An investigation by the Independent has revealed that delays, overruns, and cancellations of proposed Government IT projects has cost the British taxpayer £26 billion.
The figure, which reportedly is equivalent to more than half the 2009 schools budget, has come in several areas, the most notorious being the scheme intended to revolutionise the NHS.
It was claimed that by 2005 everyone would have online access to their health records, but currently only 160 health organisations, mostly GP surgeries are using the system.
To add insult to injury, the taxpayer has had to foot £39.2 million in legal bills over this elaborate white elephant.
Among other giant and costly failures are projects at the Department of Transport, which ran £24 million over estimate, and the DVLA, where a new computer system turned out to be in German, not English.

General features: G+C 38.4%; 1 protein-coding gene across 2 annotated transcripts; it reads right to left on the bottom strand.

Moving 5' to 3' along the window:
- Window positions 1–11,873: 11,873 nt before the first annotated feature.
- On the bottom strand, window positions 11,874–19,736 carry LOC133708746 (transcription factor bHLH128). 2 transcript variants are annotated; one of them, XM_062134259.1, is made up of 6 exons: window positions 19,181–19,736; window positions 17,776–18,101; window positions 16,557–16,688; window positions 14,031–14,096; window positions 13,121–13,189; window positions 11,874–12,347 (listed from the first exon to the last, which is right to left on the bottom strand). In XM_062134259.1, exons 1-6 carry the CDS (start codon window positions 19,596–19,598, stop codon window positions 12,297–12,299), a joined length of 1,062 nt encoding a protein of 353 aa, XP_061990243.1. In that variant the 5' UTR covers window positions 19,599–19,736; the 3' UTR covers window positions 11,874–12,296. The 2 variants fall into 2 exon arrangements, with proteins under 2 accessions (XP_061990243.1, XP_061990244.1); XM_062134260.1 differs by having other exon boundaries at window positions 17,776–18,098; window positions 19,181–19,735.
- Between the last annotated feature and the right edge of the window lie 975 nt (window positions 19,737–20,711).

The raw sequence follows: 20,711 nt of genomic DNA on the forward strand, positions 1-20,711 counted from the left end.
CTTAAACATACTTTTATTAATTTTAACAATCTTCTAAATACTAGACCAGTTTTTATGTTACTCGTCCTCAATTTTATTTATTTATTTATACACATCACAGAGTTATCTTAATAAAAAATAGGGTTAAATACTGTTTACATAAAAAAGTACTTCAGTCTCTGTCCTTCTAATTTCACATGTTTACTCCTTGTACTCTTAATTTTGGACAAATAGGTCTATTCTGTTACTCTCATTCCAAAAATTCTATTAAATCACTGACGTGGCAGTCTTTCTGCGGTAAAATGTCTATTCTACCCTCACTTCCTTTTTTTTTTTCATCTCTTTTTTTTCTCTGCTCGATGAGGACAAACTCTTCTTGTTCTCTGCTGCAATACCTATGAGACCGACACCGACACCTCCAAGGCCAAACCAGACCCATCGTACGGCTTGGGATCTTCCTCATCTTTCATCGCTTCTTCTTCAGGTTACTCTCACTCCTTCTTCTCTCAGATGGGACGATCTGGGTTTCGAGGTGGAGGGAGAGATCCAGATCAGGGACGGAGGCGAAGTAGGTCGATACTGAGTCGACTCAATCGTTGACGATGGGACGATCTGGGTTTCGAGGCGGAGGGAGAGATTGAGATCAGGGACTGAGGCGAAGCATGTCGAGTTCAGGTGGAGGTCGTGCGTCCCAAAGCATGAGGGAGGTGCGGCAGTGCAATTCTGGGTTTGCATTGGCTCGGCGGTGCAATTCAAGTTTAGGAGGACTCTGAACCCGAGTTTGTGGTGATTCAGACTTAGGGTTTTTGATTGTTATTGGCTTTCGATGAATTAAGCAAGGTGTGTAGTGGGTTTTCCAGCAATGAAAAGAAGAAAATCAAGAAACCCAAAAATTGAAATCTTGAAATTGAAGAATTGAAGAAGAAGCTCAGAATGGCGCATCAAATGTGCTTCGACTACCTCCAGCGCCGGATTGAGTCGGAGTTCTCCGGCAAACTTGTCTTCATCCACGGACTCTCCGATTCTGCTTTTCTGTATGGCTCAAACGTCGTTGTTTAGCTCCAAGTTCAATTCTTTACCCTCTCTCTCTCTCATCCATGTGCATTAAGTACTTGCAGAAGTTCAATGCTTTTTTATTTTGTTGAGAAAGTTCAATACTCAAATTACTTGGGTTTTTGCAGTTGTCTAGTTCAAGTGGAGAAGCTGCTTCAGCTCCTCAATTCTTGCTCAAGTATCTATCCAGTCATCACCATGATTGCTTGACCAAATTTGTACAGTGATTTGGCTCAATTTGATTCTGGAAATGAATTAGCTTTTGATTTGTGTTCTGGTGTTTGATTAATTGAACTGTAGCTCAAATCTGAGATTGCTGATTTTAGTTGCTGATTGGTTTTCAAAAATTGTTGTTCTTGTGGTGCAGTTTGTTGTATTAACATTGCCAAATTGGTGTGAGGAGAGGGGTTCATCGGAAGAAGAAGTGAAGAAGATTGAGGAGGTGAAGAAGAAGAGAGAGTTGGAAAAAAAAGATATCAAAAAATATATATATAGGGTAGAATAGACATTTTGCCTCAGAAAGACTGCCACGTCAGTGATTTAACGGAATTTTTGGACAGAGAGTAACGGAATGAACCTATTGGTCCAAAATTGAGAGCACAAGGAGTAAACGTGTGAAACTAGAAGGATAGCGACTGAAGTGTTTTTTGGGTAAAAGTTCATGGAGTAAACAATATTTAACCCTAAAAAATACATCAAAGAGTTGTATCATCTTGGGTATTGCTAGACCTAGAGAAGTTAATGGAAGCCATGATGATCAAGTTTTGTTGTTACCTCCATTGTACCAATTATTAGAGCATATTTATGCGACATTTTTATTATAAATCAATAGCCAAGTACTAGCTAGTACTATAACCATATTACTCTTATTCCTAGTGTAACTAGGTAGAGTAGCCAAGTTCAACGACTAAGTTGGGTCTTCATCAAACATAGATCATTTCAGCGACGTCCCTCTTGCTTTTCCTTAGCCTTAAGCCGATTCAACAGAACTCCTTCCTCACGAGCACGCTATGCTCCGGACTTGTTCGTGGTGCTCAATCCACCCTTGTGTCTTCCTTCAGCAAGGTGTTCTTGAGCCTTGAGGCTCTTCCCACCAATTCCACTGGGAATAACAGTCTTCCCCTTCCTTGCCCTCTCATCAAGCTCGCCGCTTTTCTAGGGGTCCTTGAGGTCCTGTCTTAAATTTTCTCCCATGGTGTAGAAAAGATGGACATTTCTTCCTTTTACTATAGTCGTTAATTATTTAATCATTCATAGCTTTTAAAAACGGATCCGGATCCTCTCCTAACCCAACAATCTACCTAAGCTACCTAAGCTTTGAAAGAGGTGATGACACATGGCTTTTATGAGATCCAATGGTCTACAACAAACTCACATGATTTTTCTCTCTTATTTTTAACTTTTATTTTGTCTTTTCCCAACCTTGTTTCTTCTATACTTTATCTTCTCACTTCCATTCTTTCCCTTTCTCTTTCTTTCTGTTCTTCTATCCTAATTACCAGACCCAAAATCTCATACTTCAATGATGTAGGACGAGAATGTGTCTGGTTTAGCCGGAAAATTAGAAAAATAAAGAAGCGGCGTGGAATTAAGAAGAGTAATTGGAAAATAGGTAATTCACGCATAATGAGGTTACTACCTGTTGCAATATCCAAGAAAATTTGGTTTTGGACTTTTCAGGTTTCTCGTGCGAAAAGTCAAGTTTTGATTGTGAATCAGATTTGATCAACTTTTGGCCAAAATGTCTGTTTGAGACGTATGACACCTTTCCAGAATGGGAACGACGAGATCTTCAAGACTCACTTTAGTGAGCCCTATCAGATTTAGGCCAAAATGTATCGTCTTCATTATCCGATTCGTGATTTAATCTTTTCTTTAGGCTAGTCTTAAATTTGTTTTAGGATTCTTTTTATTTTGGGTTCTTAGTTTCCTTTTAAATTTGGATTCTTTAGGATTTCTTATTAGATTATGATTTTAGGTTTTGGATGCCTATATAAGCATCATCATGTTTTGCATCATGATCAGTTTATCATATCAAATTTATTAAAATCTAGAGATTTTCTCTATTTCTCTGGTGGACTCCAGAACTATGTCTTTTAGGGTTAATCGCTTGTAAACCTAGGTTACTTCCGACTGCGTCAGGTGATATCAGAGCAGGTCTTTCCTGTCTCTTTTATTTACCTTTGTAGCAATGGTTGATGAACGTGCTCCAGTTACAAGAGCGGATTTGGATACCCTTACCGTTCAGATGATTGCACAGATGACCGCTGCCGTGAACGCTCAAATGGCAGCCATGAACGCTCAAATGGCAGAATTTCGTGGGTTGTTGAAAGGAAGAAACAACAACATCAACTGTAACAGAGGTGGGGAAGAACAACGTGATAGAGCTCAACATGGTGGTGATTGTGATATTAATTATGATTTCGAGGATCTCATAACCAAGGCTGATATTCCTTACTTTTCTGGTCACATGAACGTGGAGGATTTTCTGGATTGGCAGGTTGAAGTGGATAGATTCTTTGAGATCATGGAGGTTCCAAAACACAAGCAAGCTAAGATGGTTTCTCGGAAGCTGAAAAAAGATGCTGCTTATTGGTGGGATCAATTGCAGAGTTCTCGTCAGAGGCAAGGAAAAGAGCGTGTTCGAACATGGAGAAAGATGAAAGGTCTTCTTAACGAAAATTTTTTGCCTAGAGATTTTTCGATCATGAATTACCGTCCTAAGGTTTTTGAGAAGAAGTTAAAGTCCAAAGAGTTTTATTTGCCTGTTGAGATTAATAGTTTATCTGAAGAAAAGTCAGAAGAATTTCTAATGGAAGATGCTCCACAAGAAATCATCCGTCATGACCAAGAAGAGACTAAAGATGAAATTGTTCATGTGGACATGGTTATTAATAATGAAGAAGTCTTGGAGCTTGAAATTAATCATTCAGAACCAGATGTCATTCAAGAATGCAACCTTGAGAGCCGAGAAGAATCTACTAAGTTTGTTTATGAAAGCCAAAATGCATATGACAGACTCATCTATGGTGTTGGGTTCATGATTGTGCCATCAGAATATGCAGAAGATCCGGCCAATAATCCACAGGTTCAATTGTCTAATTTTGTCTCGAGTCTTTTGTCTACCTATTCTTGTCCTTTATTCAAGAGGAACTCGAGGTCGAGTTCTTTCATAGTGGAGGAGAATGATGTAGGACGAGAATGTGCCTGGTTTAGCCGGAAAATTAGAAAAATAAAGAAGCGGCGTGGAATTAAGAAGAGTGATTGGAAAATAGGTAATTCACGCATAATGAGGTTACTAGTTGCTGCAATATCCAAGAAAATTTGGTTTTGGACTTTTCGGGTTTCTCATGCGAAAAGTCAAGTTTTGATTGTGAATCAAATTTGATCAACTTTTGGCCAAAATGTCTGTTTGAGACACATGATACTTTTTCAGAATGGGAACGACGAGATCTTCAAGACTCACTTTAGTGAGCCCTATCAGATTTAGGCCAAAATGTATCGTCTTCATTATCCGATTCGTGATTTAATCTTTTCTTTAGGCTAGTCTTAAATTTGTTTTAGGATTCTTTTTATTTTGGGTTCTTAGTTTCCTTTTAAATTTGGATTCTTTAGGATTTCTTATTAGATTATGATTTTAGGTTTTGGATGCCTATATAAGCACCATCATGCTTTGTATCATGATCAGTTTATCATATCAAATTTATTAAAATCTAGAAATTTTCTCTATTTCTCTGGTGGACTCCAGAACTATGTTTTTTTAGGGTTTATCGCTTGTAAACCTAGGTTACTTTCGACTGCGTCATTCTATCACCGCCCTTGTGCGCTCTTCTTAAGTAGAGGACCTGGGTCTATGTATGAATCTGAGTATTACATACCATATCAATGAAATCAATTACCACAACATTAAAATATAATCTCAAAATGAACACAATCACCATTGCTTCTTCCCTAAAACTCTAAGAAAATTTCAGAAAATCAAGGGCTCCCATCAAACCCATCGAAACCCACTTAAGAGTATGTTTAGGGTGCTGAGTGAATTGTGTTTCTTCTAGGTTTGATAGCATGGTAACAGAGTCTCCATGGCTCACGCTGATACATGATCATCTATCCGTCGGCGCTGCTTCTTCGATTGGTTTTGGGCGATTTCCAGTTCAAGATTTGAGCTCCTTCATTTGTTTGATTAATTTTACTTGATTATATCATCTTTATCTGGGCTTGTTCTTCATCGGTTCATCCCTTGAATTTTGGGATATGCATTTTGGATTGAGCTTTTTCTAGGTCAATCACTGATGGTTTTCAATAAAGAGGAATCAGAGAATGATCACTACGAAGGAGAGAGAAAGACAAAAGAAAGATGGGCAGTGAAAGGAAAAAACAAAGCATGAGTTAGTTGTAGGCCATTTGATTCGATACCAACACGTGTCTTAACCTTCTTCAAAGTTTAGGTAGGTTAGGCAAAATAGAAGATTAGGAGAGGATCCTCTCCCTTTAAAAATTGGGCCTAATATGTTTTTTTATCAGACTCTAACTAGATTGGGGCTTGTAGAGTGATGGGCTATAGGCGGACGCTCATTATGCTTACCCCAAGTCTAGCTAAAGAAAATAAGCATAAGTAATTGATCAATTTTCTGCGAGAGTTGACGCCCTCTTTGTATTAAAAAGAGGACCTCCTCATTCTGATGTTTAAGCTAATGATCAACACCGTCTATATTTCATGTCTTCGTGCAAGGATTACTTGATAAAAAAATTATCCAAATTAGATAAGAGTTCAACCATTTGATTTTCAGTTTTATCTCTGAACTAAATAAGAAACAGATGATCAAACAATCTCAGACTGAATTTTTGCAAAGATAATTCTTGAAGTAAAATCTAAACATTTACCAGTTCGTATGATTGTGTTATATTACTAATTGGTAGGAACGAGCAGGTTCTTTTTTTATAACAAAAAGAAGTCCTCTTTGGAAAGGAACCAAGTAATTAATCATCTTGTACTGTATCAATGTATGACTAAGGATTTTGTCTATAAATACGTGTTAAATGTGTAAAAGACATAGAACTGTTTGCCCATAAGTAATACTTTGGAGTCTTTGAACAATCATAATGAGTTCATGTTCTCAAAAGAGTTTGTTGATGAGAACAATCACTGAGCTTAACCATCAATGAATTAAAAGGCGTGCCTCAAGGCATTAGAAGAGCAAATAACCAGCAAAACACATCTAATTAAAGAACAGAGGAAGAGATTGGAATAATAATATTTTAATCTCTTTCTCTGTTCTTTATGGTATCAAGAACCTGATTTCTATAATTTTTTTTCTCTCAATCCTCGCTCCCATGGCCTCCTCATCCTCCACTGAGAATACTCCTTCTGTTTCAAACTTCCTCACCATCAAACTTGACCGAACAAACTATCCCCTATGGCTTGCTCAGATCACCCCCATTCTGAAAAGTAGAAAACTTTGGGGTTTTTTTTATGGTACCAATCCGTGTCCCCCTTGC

Several current projects might also be cut back or abandoned as the Chancellor attempts to cut the country's staggering £175bn deficit.
All not well at the MoD
The Defence Information Infrastructure project at the Ministry of Defence is another IT fiasco, now set to cost an eye-watering £7.1bn and currently £180m over budget.
"No proper pilot for this highly complex programme was carried out, and entirely inadequate research led to a major miscalculation of the condition of the Department's buildings in which the new system would be installed," said the Chairman of the Public Accounts Committee, Edward Leigh.
Via the Independent
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